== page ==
I was having an interesting conversation with someone the other day about our perceptions of aging and how we view the stereotypical "old person" in our lives. It's a curious phenomenon, but I'm sure I felt when I was younger that the closer you get to the age of the people you consider "old" -- your grandparents, for example -- the more you understand and relate to them and their way of thinking.
What brought it up was a half joke about the way my dad complains about the old guys on the highway who drive too slow. He's 74.
This curious parallel made me think about how we view the older people in our lives. We picture Granny from the Bugs Bunny cartoons, sitting in her rocker singing mash songs from the 1930's, and suspect that this is the life all older people seem to be consigned to. Even in my regular work, I find myself making assumptions about older people because, frankly, my grandfather fought in World War II, and my grandmother survived a communist revolution (or two) in the "old country." But they were older than my daughter's grandparents, of course, and that put in my mind the idea of a sort of timeline.
Think about this: 1969 was a revolutionary year, right? It was the age of Woodstock, and of rebellion. There was a social revolution going on. And those rebels...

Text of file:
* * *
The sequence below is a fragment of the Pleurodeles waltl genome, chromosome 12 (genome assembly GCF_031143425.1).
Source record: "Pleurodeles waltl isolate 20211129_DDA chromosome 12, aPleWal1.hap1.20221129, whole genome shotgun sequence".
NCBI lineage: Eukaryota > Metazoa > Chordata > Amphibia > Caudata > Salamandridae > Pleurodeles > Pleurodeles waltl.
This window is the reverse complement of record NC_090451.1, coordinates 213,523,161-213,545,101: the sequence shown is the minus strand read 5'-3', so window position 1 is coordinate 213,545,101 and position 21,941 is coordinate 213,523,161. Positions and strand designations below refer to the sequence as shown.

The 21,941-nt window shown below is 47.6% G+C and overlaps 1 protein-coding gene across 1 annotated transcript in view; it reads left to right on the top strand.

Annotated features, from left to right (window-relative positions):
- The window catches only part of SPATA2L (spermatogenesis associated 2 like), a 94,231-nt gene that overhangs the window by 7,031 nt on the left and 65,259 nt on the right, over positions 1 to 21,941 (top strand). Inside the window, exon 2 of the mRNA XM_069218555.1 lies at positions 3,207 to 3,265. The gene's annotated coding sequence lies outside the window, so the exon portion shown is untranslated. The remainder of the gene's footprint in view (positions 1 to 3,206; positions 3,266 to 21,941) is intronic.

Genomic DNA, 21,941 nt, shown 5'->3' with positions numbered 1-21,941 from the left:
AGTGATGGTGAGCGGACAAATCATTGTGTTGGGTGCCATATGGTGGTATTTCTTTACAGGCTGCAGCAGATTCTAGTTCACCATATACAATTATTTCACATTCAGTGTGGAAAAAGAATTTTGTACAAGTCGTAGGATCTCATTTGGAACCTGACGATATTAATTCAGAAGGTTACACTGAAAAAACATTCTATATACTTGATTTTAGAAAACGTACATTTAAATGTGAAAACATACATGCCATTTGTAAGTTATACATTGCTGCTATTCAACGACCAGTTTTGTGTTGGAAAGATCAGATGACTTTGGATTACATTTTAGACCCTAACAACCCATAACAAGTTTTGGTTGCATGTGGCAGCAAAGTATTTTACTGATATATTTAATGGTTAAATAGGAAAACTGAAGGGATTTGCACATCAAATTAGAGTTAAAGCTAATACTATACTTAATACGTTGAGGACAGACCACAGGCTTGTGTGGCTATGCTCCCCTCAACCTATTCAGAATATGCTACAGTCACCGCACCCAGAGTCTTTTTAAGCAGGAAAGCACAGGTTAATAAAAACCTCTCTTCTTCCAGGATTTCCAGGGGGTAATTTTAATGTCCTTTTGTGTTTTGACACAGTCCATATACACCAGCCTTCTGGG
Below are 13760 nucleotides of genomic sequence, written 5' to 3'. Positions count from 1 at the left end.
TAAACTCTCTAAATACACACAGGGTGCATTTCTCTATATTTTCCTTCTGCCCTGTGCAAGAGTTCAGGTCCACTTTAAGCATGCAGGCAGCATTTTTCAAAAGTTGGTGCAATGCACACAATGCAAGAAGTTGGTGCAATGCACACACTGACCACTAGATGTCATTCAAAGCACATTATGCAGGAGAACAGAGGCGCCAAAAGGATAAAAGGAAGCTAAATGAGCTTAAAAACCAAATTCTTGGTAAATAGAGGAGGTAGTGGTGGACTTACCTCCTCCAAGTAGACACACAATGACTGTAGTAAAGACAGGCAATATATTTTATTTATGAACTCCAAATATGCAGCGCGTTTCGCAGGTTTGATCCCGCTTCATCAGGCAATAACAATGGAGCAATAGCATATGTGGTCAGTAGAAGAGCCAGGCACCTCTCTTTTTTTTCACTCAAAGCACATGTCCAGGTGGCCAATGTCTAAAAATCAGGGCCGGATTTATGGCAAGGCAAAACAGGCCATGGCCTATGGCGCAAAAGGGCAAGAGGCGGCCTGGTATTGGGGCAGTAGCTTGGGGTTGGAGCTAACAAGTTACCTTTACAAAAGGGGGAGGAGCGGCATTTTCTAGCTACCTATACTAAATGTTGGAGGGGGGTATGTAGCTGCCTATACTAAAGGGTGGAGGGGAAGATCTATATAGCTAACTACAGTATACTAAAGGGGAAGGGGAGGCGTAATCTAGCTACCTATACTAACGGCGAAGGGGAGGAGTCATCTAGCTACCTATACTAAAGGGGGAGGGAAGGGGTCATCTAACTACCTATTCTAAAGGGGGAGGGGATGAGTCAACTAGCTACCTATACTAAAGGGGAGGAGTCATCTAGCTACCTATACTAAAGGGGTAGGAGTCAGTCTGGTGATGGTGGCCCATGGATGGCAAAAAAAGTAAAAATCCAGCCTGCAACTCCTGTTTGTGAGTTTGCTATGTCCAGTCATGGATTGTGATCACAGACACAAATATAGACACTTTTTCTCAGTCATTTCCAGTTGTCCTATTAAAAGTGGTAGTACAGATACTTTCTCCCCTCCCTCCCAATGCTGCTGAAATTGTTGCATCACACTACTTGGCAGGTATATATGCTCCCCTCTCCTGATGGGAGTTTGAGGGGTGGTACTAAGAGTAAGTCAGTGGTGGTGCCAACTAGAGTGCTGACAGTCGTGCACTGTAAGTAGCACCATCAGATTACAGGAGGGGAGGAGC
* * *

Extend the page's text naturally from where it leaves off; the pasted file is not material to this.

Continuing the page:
A 20-year-old woman attending Woodstock. Seems reasonable. Your 20s are your years of personal exploration, adventure, rebellion. Take a defining song like "All Along the Watchtower" (Hendrix). Put it in context. If that woman was 20 at Woodstock, she'd be 30 in 1979. So her 20s were taken up during the age of the sexual revolution. The age of hippies. The age of Black Sabbath and Alice Cooper, Disco and so on. She would have lived through the entire technological revolution of the 80s and 90s; seen the rise of the personal computer, the demise of VHS, and the advent of smart phone culture.
That's right...when The Doors, Led Zeppelin, and Deep Purple were reshaping music history, your 63-year-old personnel manager was clubbing. Probably just the way you are now. So for further context, a 73-year-old would have been 30 at that same time. If you're 30 now and still checking out concerts, I'm sure you're pretty sure you're still cool.
Angus Young, the guitarist from AC/DC was born in 1960. He was 14 when their first album came out in 1974. He's a scant 52 years old now. Ozzy was born in 1948. He'll be 64 in December. Think he's still cool? His first album with Black Sabbath came out in 1970 when he was 22.
So if you're in your 20s or 30s, keep this in mind. The people you might see as old folks were part of a much more active, much more politically charged rock rebellion than you were. And it's quite possible they're still hipper than you.